MARION — A broken pipe that went unnoticed for several months has resulted in a water bill topping $73,000 for homeowner Nicholas Grace, and selectmen have decided not to give him a discount, fearing it might set a precedent for other users looking to lower their bills.
“The town has had a longstanding policy that if water passes through the meter, it’s the responsibility of the homeowner,” said Town Administrator Paul Dawson, who said Grace’s bill for the six-month period is $73,232.04.
The amount was due Dec. 13. Grace paid $2,000 on the due date, but interest on the balance is now accumulating at a rate of 14 percent.
According to Dawson, Grace has two options: He can set up a payment plan with the town or take the town to court.
Grace, 73, who refused to comment for this story, had an old water meter at his home at 131 Allens Point Road, the kind frequently used in the past for summer residences but in many cases long replaced.
Grace’s meter is in a pit in wetlands about 150 feet from the house. Dawson said the distance and swampy location of both the meter and the broken pipe, which was about 20 feet from the meter, caused the leak to go undetected for several months.
Water simply made the wetlands wetter. “Nobody was suspicious because there was already water there,” Dawson said. “And the homeowner said there was no water pressure loss.”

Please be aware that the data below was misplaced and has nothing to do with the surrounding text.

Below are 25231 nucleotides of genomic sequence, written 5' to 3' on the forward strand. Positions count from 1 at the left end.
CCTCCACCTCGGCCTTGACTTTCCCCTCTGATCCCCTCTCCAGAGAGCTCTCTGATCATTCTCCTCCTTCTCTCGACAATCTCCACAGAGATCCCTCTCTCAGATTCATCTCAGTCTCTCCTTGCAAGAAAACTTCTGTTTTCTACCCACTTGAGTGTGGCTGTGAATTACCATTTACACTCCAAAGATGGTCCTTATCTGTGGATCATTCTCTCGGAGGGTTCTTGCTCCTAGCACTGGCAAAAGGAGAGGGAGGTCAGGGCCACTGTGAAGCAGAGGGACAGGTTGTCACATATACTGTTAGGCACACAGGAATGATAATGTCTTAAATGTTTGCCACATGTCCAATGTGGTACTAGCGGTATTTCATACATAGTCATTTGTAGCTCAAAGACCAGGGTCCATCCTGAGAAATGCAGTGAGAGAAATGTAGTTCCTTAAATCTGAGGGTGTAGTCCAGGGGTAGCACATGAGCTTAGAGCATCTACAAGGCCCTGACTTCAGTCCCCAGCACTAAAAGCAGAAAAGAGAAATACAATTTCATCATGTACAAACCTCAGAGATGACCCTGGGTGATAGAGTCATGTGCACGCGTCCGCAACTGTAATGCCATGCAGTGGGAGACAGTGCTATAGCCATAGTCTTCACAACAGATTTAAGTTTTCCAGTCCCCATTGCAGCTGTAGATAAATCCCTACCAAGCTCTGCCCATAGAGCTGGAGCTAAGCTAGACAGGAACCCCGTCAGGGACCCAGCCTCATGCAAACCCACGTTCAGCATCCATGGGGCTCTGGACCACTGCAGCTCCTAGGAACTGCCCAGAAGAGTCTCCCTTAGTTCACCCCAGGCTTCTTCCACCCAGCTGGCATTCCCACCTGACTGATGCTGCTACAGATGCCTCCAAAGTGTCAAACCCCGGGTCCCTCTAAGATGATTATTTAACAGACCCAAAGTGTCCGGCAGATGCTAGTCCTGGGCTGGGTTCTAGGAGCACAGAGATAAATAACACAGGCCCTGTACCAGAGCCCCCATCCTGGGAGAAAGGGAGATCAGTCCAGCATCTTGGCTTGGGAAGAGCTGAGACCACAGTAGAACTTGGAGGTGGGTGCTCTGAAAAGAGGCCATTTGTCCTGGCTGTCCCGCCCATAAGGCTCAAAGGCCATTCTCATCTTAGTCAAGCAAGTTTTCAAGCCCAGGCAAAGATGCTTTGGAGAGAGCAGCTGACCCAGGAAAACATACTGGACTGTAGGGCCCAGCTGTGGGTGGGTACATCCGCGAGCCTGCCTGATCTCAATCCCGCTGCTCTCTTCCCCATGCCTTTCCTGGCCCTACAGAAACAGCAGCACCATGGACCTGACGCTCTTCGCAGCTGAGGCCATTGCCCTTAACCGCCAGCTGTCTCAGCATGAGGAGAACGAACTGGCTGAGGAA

A Water Division employee suspected something was up when he went by with his radio meter reader in early November and was unable to get a reading. An employee was sent to look at the meter and found it was underwater and “spinning rapidly,” according to the written report given by Public Works Superintendent Rob Zora to selectmen, who act as the town’s water and sewer commissioners.
In his report, Zora said the Water Division had written to Grace about a year ago regarding the location of the water meter in wetlands, but the meter was never moved.
Grace hired a plumber to repair the pipe shortly after being contacted by the Water Division in November, but by then, more than 4.4 million gallons in town water had flowed through. The meter has now been replaced, Dawson said.
Grace requested an abatement, suggesting he be charged up to four times the amount of his average six-month bill. Dawson said that average was about $1,000.
Selectmen on Dec. 13 decided not to reduce Grace’s bill. At one point, they discussed a possible 50 percent reduction, but only one of the three, Stephen Cushing, was in favor of it.
Selectman Jody Dickerson opposed any reduction along with Selectman Jonathan Henry. “The town has had this policy for quite a few years and has never waived any water bills, and I believe that policy is correct,” Dickerson said last week. “The homeowner can appeal the decision in district court.”
“I’m not happy with what happened,” Cushing said last week. “Now we’ve essentially forced him to seek relief from the court.”
Allens Point Road is in an affluent section of town, located along the coast. “I’ve heard comments from some people who say, ‘He can afford it,’” Cushing said. “I don’t care how much money you think someone has — if I got a bill for $70,000, I’d drop on the floor.”